Welcome back to Sneak. Tonight's edition is 893 words, a 3.5-minute read. Thanks to Kathie Bozanich for copy editing.

Situational awareness: The 12 jurors in the Trump hush-money trial deliberated for more than four hours today and will return tomorrow.

  • Late this afternoon, former President Trump once again blasted prosecutors, saying, "It seems like there's a lot of witnesses they could have called" to support his claim there was nothing illegal about a payment to former porn star Stormy Daniels before the 2016 election.

1 big thing: 🥊 Inside Rick Scott's power play

Photo: Kent Nishimura/Getty Images

Sen. Rick Scott (R-Fla.) is betting that a backlash against the chamber's current GOP leadership will translate into a groundswell of support for his long-shot bid to be Mitch McConnell's successor.

  • In an interview with Axios, Scott said his push to become the next Senate Republican leader is centered on big changes to the GOP conference's rules.
  • "We haven't been fighting to get better stuff done. ... Republicans in D.C. don't have a plan," Scott said.
  • He's pushing six-year term limits for party leaders in the chamber and telling colleagues he'd seek to give rank-and-file members more say over what legislation reaches the floor.

That would be a dramatic contrast to McConnell (R-Ky.), 82, who's stepping aside as the GOP's powerful maestro in the Senate after more than 17 years as leader.

  • It also could separate Scott from the other two candidates in the leadership race — Sens. John Thune (R-S.D.) and John Cornyn (R-Texas), both viewed as McConnell allies.
  • "If you don't want big change, no one should elect me," Scott told Axios.

Scott criticized how McConnell and Senate Majority Leader Chuck Schumer (D-N.Y.) have run the chamber, pointing to the Senate's passage of foreign aid this year.

  • He claimed McConnell and Schumer had a "backroom deal" to pair support for Israel with billions in support for Ukraine. That angered many conservatives.

Read more

2. 🇮🇱 Scoop: Pro-Israel group tackles Dem anxiety

A voter holds a yellow "Leave it Blank" flyer that urges primary voters to withhold their support for pro-Israel Democrats to protest the war in Gaza. Photo: Adam Gray/Getty Images

A prominent pro-Israel group is trying to calm the nerves of Democratic officials who fear continued support for Israel will lead to disaster in November, Axios has learned.

DMFI is sending a memo to campaigns and members of Congress arguing that "support for pro-Israel policies is not damaging," according to a copy first shared with Axios.

  • The memo leans on polling that suggests voters do not rank the war in Gaza as a high priority, that it has had little impact on the presidential race and that pro-Israel Democrats generally are stronger than their pro-Palestinian colleagues.
  • "People sometimes mistake volume for percentage, and the fact that some people are very loud doesn't make them the majority ... It doesn't even make them a substantial minority," said DMFI president Mark Mellman.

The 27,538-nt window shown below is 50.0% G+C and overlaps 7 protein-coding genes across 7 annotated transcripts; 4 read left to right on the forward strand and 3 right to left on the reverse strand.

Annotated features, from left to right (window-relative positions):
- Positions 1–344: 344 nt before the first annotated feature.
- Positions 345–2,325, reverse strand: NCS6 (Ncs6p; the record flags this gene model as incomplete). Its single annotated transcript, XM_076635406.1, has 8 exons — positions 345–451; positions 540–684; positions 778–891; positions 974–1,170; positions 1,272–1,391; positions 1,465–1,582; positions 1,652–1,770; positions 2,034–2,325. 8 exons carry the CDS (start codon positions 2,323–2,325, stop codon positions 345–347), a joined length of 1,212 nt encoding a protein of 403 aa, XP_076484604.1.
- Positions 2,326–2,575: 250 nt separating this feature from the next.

Pro-Palestinian activists launched a nationwide effort during the Democratic primaries urging progressives to vote "uncommitted" to protest Biden's support for Israel.

  • 19% of Democratic primary voters in Minnesota and 13% in Michigan voted uncommitted rather than back Biden.
  • "If people don't think that will have a negative electoral effect on Biden in a tight election, they either have their heads in the sand or are deliberately misleading people," Layla Elabed, a leader of the Uncommitted National Movement, told Axios in a statement.

Read more

3. 💪 Alito stiff-arms Dems

Photo: Alex Wong/Getty Images

Supreme Court Justice Samuel Alito shot down Democratic lawmakers' request that he recuse himself from cases involving former President Trump and Jan. 6 defendants because of the flap over flags flown at his homes.

Alito, a staunchly conservative voice on the court, has been under scrutiny after two flags that seemed to suggest sympathy with Trump's push to overturn the 2020 election results were flown at the justice's properties.

  • Democrats, led by Senate Judiciary Chair Dick Durbin (D-Ill.) and Sen. Sheldon Whitehouse (D-R.I.), called on Alito to avoid the appearance of a conflict of interest by not participating in the cases.

But in a letter to Durbin and Whitehouse today, Alito essentially told the senators to buzz off — and said the flags were the work of his wife, Martha-Ann.

  • "My wife is fond of flying flags. I am not," Alito wrote, after noting her First Amendment rights.

An upside-down U.S. flag, a symbol of the "Stop the Steal" movement, was hung outside the Alitos' Virginia home days after the Jan. 6 attack, the New York Times reported this month.

  • The Times later reported that a second "Appeal to Heaven" flag — also associated with the Jan. 6 movement — was flown at the Alitos' beach home in New Jersey as recently as 2023.

Justice Clarence Thomas also has faced calls to recuse himself from Jan. 6-related cases. His wife, Virginia "Ginni" Thomas, was involved in the protests of the 2020 election results.

  • The ethics code adopted by the Supreme Court last year says justices should "avoid impropriety and the appearance of impropriety in all activities."

Read more

4. 🗳️ Pic du jour: Biden-Harris hit Philly

Photo: Andrew Harnik/Getty Images

  • President Biden and Vice President Kamala Harris appeared before supporters today in Philadelphia, where they launched a nationwide campaign aimed at courting Black voters.
  • More than 90% of Black voters supported Biden in 2020, but polls indicate Trump is gaining support among them — threatening Biden's re-election.